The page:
John Ian Wing

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John Ian Wing (born 18 November 1939) is an Australian-born British resident of Chinese descent who, as a student in Australia in 1956, wrote an anonymous letter to the International Olympic Committee suggesting the athletes from all countries mingle during the closing parade of the Summer Olympics held in Melbourne that year. His idea was used that Olympiad and has remained an Olympic tradition since that time.

Life[edit]

Born John Wing in Windsor, Melbourne, his mother died when he was a few days old. His father placed him in the Melbourne Children's Home and he remained there for several years. The name Ian was given to him by staff at the Home, as there were already many other boys at the Home named John. When his father remarried he was removed from the Home and sent back to his family, who lived above his father's Chinese cafe in Bourke Street, Melbourne.[1]

1956 Summer Olympics[edit]

Just days before the closing ceremony of the 1956 Summer Olympics at Melbourne, the Olympic committee received an anonymous letter. This letter encouraged the Olympics to do something they have never done before. It was a suggestion that would bring all the athletes together as a symbol of global unity. The athletes must not march but walk freely and wave to the public during the closing ceremonies. The suggestion was adopted and Olympic teams have done so ever since.[2]

Thirty years later, a Chinese individual named John Ian Wing revealed himself to the world as having written the letter and became a hero of the Olympic Games. He became recognized with an Olympic medal for his historic contribution to the Olympic Games. At the time of the letter, Wing was a 17-year-old apprentice carpenter. He did not state who he was because he did not want his family to know he had written such a letter. Distinguishing oneself by presenting one's ideas (even good ideas) to important people would have been considered importunate and rude. According to another memoir, he was also worried that the officials would think it was a "dumb idea".[3] With all the media attention he wrote a second letter, including his name and address, and explaining why he had wanted to remain anonymous. John’s idea has become an Olympic tradition and were especially appropriate for Melbourne's "Friendly Games".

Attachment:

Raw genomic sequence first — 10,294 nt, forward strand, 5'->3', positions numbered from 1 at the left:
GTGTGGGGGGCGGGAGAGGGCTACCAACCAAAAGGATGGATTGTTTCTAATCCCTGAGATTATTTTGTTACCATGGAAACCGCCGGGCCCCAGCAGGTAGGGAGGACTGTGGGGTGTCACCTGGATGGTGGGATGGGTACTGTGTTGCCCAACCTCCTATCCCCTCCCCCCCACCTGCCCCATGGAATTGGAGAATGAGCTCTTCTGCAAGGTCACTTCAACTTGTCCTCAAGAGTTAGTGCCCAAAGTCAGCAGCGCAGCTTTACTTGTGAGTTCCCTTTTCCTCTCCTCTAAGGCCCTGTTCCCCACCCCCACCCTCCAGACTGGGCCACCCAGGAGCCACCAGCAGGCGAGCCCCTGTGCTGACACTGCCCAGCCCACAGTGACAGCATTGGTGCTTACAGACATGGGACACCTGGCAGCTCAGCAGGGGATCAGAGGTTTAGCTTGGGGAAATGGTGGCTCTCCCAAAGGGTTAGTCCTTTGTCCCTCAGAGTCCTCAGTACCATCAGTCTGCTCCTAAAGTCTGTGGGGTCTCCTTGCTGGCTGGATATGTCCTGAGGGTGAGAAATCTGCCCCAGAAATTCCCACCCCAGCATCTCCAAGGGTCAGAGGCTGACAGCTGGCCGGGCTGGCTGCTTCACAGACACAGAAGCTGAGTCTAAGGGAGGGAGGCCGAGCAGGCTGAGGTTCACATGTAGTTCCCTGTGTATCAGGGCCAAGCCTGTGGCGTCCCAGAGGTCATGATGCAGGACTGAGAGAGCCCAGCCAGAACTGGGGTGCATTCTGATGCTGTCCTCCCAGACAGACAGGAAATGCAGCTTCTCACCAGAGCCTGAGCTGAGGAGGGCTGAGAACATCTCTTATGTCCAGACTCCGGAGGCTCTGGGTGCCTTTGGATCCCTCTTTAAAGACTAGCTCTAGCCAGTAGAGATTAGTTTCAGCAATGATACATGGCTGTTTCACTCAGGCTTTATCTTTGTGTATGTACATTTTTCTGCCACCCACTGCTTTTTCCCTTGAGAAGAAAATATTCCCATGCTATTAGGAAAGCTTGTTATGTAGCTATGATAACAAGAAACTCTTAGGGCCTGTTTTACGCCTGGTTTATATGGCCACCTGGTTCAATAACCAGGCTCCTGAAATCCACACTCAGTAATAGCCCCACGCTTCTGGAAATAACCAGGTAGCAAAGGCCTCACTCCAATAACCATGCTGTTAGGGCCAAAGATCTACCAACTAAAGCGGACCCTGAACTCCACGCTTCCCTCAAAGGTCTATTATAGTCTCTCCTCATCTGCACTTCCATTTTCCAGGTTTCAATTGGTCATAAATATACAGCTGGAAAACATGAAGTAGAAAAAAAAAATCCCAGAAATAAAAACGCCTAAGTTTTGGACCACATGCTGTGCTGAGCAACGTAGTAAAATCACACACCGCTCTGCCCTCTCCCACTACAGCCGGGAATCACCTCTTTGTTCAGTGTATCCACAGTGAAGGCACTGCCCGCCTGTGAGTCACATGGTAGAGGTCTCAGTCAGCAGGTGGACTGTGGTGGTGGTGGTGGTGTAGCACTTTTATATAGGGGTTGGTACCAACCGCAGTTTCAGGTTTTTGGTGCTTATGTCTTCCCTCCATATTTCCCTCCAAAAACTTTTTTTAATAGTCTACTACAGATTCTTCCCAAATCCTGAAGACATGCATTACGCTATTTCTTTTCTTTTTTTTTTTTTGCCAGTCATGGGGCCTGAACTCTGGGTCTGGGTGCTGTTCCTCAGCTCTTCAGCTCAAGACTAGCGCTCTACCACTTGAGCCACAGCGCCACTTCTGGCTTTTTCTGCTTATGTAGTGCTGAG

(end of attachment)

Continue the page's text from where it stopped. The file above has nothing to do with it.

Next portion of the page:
Wing later revealed that his idea was inspired by his observations of crowds attending the nearby Palace Theatre (then known as the St James cinema) which was located two doors from the restaurant in Bourke Street where he lived.[4][5]

A street in the former Athlete's Village at the site of the 2000 Summer Olympics at Sydney has been named John Ian Wing Parade in his honour.

References[edit]

  1. ^ John Ian Wing: Methodist Children’s Homes and the Olympics 1956 Archived 17 May 2011 at the Wayback Machine.. Wing's account of his early life, page found 2011-06-28.
  2. ^ Gordon, Harry (2003-09-24). "The changing face of a dear-old arena". The Age. Perhaps the greatest single contribution the 1956 Games made to the Olympic movement came from an anonymous Chinese boy, a 17-year-old apprentice carpenter who wrote cheekily to the organisers suggesting that the procession at the closing ceremony should not be a traditional march, with divided nations, but one joyous intermingled affair, with athletes from all nations linking arms and waving. The idea was adopted, and that is the way it has been since. That Chinese lad, later identified as John Ian Wing, changed the closing ceremony forever. On the 30th anniversary of the Games, through an essay in Time magazine, I played a role in finding him – living as a builder in England. 
  3. ^ John Ian Wing: Methodist Children’s Homes and the Olympics 1956 Archived 17 May 2011 at the Wayback Machine., describing his life in an orphanage, adoption and details of why he wrote the letter.
  4. ^ Wing, John Ian. "History of the Olympic Closing Ceremony". Retrieved 4 December 2014. At the time, I was living above my father's restaurant at 16 Bourke Street Melbourne, which was two doors away from St James picture theatre. It was now about 11.00pm. A few hours earlier, looking down into the street, I watched people lining up in an orderly manner waiting to go into the theatre. Now I watched them come out in one big mass, spilling out onto the road and stopping the traffic. They were smiling and laughing and even talking to strangers as if they had known each other before. Then the ‘idea’ came to me. As I was writing my letter to the chairman of the Organising Committee, I suggested that all the athletes of the world should come together for the closing ceremony, to unite and intermingle and enter the Stadium as One Nation. 
  5. ^ Culpepper, Chuck (23 August 2008). "His big idea had legs". Los Angeles Times. 

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